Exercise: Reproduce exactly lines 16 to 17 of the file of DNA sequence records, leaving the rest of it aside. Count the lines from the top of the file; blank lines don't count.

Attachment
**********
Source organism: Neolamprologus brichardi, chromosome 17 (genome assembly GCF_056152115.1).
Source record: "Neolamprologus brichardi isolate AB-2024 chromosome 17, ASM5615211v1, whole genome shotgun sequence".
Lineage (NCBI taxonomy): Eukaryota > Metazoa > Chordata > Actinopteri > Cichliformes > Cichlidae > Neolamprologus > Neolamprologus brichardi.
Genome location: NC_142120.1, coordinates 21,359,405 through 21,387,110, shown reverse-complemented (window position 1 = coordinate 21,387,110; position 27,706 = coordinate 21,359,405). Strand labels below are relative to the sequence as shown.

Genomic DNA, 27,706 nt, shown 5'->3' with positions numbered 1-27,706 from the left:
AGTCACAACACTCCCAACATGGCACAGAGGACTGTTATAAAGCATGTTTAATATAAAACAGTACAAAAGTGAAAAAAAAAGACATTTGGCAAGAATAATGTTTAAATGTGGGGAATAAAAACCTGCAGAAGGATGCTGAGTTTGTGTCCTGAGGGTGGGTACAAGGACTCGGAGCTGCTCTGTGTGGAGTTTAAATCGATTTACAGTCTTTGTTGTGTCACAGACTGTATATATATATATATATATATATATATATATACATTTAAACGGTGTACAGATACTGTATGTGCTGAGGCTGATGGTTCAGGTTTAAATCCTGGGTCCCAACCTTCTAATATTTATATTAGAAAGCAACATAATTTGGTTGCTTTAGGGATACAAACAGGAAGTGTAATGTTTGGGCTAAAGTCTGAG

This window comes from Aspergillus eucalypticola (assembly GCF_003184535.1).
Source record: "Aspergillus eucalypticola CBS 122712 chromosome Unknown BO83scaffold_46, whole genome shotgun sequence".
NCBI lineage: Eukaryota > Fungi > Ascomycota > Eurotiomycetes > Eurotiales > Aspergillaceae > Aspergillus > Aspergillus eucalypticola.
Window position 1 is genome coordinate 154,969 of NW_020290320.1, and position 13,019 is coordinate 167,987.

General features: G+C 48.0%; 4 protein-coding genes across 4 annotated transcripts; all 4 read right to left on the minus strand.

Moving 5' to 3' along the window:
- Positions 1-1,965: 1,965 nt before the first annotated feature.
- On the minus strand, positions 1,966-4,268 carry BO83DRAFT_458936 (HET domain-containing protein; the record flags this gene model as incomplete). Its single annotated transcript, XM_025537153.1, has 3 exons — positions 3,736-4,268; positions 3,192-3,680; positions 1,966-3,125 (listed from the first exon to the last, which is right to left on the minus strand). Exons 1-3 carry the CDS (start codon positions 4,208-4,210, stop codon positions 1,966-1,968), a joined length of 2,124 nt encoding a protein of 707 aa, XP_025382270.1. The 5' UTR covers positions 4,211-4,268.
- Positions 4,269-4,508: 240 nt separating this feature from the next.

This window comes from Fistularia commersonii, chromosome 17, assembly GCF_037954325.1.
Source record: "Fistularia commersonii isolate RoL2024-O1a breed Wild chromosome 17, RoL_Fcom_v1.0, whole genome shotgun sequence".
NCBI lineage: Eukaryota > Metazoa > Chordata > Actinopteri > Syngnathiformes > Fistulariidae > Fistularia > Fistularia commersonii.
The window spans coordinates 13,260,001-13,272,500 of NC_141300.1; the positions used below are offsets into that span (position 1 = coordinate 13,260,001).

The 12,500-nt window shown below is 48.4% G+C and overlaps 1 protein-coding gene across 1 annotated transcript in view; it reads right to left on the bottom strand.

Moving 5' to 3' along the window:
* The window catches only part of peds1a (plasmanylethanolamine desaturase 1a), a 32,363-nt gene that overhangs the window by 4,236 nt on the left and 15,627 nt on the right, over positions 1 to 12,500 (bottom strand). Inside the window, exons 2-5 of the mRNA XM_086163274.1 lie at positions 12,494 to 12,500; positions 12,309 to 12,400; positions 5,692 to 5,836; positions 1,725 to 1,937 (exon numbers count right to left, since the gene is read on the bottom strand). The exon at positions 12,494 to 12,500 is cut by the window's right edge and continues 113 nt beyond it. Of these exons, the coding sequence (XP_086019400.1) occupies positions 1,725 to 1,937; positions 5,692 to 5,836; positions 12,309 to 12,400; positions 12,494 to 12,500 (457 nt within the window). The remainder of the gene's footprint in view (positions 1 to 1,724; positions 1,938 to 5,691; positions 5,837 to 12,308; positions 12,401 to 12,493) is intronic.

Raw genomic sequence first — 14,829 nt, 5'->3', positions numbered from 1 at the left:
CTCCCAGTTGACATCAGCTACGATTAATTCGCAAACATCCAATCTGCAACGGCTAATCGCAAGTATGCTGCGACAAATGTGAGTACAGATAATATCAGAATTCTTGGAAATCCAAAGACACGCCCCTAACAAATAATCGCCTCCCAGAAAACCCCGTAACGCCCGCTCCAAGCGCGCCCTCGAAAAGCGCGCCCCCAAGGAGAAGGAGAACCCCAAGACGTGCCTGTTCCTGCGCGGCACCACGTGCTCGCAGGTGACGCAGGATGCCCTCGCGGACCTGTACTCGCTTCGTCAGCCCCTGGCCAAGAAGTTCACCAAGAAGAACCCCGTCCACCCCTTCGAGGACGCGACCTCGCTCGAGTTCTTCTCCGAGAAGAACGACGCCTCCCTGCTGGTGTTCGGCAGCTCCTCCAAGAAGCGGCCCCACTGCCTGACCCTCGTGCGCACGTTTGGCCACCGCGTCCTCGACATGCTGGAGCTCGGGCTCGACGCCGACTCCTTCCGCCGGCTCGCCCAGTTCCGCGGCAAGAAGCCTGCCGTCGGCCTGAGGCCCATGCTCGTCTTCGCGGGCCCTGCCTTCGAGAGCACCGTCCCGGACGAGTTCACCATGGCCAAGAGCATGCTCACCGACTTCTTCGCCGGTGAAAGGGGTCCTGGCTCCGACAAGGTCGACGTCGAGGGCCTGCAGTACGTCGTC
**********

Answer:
This window comes from Fistularia commersonii, chromosome 17, assembly GCF_037954325.1.
Source record: "Fistularia commersonii isolate RoL2024-O1a breed Wild chromosome 17, RoL_Fcom_v1.0, whole genome shotgun sequence".